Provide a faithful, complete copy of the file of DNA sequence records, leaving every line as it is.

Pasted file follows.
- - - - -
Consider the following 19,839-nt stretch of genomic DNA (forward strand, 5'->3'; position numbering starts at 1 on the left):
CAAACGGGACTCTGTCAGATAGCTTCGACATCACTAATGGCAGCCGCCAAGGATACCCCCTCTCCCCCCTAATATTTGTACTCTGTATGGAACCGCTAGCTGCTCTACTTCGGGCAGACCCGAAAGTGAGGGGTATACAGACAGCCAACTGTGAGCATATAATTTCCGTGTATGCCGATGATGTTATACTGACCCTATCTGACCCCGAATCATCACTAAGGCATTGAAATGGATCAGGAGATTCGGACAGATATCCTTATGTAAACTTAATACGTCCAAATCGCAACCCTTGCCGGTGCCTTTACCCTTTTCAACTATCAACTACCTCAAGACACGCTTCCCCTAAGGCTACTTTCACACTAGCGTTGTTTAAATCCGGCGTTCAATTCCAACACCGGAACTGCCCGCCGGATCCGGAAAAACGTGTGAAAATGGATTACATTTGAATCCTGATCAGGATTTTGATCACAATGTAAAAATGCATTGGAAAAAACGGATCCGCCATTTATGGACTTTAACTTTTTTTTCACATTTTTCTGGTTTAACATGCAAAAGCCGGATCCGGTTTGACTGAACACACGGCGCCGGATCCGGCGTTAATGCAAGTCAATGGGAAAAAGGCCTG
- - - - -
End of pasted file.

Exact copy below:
Consider the following 19,839-nt stretch of genomic DNA (forward strand, 5'->3'; position numbering starts at 1 on the left):
CAAACGGGACTCTGTCAGATAGCTTCGACATCACTAATGGCAGCCGCCAAGGATACCCCCTCTCCCCCCTAATATTTGTACTCTGTATGGAACCGCTAGCTGCTCTACTTCGGGCAGACCCGAAAGTGAGGGGTATACAGACAGCCAACTGTGAGCATATAATTTCCGTGTATGCCGATGATGTTATACTGACCCTATCTGACCCCGAATCATCACTAAGGCATTGAAATGGATCAGGAGATTCGGACAGATATCCTTATGTAAACTTAATACGTCCAAATCGCAACCCTTGCCGGTGCCTTTACCCTTTTCAACTATCAACTACCTCAAGACACGCTTCCCCTAAGGCTACTTTCACACTAGCGTTGTTTAAATCCGGCGTTCAATTCCAACACCGGAACTGCCCGCCGGATCCGGAAAAACGTGTGAAAATGGATTACATTTGAATCCTGATCAGGATTTTGATCACAATGTAAAAATGCATTGGAAAAAACGGATCCGCCATTTATGGACTTTAACTTTTTTTTCACATTTTTCTGGTTTAACATGCAAAAGCCGGATCCGGTTTGACTGAACACACGGCGCCGGATCCGGCGTTAATGCAAGTCAATGGGAAAAAGGCCTG